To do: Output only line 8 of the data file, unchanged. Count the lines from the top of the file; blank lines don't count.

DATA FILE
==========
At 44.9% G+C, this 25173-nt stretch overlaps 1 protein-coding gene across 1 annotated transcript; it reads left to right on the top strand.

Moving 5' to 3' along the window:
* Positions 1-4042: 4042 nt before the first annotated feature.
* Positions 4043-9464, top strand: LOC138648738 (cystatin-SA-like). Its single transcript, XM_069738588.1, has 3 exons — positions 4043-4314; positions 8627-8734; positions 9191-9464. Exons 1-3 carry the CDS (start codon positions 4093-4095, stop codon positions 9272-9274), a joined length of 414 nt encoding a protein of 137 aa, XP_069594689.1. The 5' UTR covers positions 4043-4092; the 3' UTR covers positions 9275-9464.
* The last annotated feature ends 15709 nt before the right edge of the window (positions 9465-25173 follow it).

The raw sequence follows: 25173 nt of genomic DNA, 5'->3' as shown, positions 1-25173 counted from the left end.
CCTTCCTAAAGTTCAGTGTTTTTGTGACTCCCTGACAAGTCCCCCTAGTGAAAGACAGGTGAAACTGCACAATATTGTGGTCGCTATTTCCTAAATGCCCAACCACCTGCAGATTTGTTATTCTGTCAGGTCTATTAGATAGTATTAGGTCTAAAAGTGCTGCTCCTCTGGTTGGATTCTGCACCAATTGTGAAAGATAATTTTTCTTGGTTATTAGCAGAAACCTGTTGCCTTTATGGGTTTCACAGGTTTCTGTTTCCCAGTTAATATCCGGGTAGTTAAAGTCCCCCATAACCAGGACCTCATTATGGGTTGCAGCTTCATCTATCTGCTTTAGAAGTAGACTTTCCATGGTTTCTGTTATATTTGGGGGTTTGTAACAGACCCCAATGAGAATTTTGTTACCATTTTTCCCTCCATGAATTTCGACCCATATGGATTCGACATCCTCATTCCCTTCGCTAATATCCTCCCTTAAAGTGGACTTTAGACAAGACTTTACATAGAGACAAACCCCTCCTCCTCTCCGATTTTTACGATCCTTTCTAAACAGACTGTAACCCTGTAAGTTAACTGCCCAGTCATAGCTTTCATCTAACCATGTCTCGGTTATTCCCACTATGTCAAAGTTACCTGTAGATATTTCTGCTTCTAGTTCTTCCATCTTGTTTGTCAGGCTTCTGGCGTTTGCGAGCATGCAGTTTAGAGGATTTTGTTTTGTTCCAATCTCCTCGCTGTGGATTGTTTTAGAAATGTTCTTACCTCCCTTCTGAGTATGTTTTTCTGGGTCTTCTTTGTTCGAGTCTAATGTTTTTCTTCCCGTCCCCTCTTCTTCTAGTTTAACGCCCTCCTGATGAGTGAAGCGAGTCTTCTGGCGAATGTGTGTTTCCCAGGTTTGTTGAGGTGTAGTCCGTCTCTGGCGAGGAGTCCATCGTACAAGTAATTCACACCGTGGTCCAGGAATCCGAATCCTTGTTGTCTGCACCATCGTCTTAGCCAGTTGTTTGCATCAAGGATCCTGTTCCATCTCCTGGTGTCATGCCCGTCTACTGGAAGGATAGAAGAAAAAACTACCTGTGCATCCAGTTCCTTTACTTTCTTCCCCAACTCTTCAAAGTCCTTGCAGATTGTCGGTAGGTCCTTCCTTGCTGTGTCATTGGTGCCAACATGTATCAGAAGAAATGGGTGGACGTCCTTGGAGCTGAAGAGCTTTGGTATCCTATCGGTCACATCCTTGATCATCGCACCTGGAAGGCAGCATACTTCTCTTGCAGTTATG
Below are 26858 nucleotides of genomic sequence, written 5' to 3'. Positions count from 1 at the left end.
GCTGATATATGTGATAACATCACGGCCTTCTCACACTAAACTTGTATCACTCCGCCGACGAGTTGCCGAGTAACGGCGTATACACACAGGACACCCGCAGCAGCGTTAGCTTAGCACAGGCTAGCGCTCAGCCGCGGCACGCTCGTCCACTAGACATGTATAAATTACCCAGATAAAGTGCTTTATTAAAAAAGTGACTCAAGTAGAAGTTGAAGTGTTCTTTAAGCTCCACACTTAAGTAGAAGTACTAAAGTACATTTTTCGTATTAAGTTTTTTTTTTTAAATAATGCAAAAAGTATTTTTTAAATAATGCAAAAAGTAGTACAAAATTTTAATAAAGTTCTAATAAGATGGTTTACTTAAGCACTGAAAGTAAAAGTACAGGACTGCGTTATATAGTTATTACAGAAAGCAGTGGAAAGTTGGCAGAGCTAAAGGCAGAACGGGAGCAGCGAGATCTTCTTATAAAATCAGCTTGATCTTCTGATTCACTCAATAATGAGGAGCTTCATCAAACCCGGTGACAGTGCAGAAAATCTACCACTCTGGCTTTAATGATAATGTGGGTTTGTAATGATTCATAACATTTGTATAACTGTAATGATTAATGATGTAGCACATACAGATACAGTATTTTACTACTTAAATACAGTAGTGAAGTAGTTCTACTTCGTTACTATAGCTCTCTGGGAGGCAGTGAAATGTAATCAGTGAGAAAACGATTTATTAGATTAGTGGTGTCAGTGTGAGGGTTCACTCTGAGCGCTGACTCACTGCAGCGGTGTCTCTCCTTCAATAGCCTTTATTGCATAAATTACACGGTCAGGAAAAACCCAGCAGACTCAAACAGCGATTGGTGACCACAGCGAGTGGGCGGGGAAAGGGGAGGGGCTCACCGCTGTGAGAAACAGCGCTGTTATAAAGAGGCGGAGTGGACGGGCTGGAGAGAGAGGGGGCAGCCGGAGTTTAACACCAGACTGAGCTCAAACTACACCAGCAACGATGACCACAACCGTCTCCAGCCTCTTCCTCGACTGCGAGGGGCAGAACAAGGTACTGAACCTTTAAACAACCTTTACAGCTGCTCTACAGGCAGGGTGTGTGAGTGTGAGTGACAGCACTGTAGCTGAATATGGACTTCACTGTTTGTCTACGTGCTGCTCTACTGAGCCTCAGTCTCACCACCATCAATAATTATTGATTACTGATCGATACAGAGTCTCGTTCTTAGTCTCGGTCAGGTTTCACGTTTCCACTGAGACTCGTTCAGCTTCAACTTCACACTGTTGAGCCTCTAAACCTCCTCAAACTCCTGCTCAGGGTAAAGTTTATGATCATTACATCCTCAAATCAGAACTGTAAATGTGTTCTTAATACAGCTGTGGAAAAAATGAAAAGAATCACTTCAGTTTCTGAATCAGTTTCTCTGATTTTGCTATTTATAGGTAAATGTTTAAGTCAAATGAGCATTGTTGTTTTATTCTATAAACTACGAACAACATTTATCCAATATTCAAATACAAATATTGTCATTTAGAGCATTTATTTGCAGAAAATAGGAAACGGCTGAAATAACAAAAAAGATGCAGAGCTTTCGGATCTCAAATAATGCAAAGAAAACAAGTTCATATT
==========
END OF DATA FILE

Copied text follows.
Below are 26858 nucleotides of genomic sequence, written 5' to 3'. Positions count from 1 at the left end.